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The story follows Danielle (Dani) Bolton, an upper class Brooklyn girl who defies her parents in order to attend a college in Atlanta so she can join - and revitalize - their once-prominent drum line. Dani's quest to become the first female section leader of the drum line in the school's history will be hampered by upperclassmen (including her cousin, Tyree), her feelings for fellow band mate and rival, Jayven, and the school's crosstown rivals.Written by
In the marching scenes, the way the video lines up, the band is sometimes marching on the left foot and sometimes with the right. Given that the music they were playing at the time was in a 4/4 meter, they would not have been switching which foot leads from measure to measure as one would when playing mixed meters, so this is clearly a syncing issue. See more »
The original Drumline was a surprising little gem, given its existence was mainly to propel Nick Cannon's career forward. The film was a touching film that showcased exceptional marching band choreography alongside a main character whose actions and faults were because of the choices he made rather than justified by the things he lacked, such as a father figure and a stable homelife. Given its pretty thin plot and foreseeable turnout, the film made arriving to that end conclusion fun, all thanks to writing that went above and beyond.
On the other hand, Drumline: A New Beat shows exactly the kind of film the original Drumline could've been if it was written without the themes and wit that made it a film to resonate and embrace. Caught up in a series of vague internet articles about the potential its creation and release - and whether or not its original star Nick Cannon would even be a part of it - before finally arriving twelve years after its predecessor, the film is a perfunctory mess of proportions that are unfortunately expected given its relatively low-key release on basic cable, with that specific channel being VH1 nonetheless.
The film revolves around Dani Bolton (Alexandria Shipp), an well-off girl from Brooklyn, who goes against her parents by attending Atlanta A&T University and playing in the school's renowned marching band over going to medical school. As a result, she's cut off in terms of finances and has to resort to getting a job, which is a big deal in the first half of the film but a nonexistent issue in the second half. Moreover, Dani's participation in the A&T drumline warrants her becoming one of the few female members of the drumline and the first female section leader, much to the dismay of the upperclassmen drummers; even her cousin Tyree (Jeff Pierre) finds his little cousin a threat and a potential distraction to the band.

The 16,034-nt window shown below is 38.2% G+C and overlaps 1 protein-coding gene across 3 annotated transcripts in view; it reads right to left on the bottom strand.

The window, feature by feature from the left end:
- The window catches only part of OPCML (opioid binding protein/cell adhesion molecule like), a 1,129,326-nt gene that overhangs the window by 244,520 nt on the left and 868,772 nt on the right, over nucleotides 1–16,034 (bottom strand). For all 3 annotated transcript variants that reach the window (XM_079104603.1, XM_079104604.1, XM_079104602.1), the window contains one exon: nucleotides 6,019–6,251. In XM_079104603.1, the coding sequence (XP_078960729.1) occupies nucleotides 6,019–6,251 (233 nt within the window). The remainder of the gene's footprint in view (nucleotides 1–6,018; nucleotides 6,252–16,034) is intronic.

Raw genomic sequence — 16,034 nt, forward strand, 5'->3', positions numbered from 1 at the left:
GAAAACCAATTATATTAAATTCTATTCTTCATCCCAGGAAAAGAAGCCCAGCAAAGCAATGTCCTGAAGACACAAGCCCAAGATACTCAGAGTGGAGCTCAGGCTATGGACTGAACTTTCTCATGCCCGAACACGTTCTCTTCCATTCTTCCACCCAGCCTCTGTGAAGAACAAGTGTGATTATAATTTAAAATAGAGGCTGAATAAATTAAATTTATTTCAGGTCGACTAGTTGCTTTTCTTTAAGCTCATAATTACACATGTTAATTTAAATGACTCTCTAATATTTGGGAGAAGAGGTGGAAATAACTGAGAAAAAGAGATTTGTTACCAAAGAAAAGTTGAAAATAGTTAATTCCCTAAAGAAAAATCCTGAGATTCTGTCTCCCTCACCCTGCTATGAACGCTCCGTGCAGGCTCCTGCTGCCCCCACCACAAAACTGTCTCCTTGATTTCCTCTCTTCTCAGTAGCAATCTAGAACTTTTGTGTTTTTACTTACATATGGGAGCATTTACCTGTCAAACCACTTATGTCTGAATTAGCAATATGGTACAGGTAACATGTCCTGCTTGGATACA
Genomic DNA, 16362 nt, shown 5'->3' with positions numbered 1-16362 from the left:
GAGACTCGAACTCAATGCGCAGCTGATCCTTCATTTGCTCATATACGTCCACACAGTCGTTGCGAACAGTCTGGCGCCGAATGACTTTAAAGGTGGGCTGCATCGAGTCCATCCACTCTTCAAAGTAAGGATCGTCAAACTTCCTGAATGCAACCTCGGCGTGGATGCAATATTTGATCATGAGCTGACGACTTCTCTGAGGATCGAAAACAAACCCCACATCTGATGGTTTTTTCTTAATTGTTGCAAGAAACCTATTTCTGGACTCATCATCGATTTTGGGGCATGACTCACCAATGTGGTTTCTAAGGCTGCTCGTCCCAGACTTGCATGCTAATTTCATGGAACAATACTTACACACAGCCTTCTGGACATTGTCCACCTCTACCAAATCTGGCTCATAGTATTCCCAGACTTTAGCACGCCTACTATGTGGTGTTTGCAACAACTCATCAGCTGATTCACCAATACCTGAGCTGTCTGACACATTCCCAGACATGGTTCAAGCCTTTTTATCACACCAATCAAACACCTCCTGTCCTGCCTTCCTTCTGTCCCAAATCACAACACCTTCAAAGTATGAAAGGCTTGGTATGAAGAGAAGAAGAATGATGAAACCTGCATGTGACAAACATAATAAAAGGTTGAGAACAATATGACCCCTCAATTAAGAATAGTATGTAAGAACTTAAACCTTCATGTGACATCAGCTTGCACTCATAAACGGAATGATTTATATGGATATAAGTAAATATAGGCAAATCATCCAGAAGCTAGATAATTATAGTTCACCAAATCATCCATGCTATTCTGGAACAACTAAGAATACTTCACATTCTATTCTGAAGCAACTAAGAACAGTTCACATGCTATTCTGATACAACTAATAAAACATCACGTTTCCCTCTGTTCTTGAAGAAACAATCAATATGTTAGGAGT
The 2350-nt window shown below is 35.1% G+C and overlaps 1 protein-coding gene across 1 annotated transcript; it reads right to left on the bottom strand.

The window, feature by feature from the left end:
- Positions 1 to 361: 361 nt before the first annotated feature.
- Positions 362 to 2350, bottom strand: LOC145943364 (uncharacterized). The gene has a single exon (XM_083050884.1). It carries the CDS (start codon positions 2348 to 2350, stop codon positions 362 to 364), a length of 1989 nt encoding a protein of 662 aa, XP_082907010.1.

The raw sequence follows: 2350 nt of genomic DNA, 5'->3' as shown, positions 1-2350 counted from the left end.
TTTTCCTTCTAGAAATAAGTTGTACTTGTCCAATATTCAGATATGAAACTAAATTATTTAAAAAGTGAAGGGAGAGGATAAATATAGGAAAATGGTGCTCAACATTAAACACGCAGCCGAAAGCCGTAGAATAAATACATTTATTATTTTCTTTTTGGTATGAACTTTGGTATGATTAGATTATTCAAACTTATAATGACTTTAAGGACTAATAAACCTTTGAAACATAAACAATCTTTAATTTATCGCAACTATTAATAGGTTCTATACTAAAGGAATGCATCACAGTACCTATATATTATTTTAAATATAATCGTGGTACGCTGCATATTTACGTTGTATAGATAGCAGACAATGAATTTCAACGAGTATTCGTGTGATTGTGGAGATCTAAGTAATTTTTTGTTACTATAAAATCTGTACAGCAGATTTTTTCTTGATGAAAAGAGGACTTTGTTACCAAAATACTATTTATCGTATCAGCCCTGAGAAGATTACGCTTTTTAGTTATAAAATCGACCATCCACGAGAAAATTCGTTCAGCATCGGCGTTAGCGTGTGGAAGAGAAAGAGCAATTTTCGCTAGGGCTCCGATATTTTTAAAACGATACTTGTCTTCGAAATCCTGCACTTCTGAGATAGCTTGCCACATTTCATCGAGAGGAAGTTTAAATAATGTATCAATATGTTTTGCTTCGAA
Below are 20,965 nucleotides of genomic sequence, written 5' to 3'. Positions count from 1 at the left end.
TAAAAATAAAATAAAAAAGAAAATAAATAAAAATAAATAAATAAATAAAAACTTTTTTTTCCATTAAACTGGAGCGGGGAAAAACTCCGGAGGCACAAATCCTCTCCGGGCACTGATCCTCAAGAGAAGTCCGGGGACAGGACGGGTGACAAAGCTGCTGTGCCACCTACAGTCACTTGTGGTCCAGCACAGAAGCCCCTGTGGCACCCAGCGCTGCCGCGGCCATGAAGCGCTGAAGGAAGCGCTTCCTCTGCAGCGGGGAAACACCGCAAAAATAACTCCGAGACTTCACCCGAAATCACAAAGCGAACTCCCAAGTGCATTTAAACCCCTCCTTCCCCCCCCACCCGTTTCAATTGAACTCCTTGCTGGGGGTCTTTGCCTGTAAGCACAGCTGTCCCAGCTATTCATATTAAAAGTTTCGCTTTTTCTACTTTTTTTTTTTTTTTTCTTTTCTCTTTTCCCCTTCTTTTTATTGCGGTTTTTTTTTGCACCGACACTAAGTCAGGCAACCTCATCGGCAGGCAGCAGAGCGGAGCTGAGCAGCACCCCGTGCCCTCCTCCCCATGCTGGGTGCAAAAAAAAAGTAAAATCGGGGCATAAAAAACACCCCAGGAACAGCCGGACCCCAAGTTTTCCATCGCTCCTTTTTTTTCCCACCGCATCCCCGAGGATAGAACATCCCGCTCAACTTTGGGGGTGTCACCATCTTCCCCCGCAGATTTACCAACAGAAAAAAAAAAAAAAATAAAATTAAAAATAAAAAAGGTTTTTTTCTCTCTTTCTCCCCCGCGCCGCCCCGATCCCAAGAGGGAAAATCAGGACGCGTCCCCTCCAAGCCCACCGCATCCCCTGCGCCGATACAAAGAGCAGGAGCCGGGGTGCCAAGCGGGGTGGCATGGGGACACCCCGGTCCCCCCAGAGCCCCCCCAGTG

This causes trouble for marching band coach Sean Taylor (Leonard Roberts), who struggles to maintain any kind of control of his marching bad amidst conflicts of interest between the marching band members. At one point, when the team turns violent against a competing team, he brings in Devon Miles (Nick Cannon), the now rich and famous percussionist whose roots began at A&T, for a pep-talk in the film's most entertaining scene.
The word for Drumline: A New Beat is incredibly perfunctory, as it feels like it is simply cycling through necessary emotions and plot points in order to move from point A to B in the simplest manner. Not to mention, the film has an usually brisk pace to its narrative. At the fifteen minute mark in the film, we are already watching Dani run into her first conflicts within the drumline at college, after watching her graduate, fight with her parents, arrive at college, meet her roommate and her friends, and get acquainted with the drumline in the previous minutes. The film moves unusually quickly, and tries to tackle far too many bases on emotional, conflicting, and relationship levels, including a terribly corny relationship between Dani and Jayven (Jordan Calloway), a fellow drummer.
Even the choreography in the film is decidedly-lesser than the original film, maintaining a level of interchangeability when the first film not only remained entertaining in the structure of its percussion numbers but its editing. Drumline: A New Beat's highest point in terms of musical performance and choreography is when the A&T marching band performs an infectious version of The Gap Band's "You Dropped a Bomb on Me," but even then, it's too late for the film to reach any level of buoyancy after the abundance of monotony we have seen.
Drumline: A New Beat's coffin-sealing nail comes in the form of how desperate of an attempt this feels at garnering momentary views and generating some sort of social media buzz. Throughout the film's premiere on VH1, incessant adds pop up urging fans to visit VH1's website to further promote or endorse the film, "#Drumline" appears in the corner of the screen for the entire film, and even the characters in the film feel like simplistic millennial archetypes, taking selfies at random times and playing on their phones throughout the film, as if they are their parents trying to remain relevant. The film feels like nothing more than a shot fired from a flare gun, attempting to make some sort of noise, if momentary, just to try and catch your attention. You have a choice as a consumer and a viewer; you can either give it unnecessary, unwarranted attention, or give your undivided attention to one of the many winning films in your local multiplex this awards season. The decision, as always, is up to you.
Starring: Alexandra Shipp, Leonard Roberts, Jordan Calloway, Jeff Pierre, Lisa Arrindell Anderson, and Mario Van Peebles. Directed by: Bille Woodruff.
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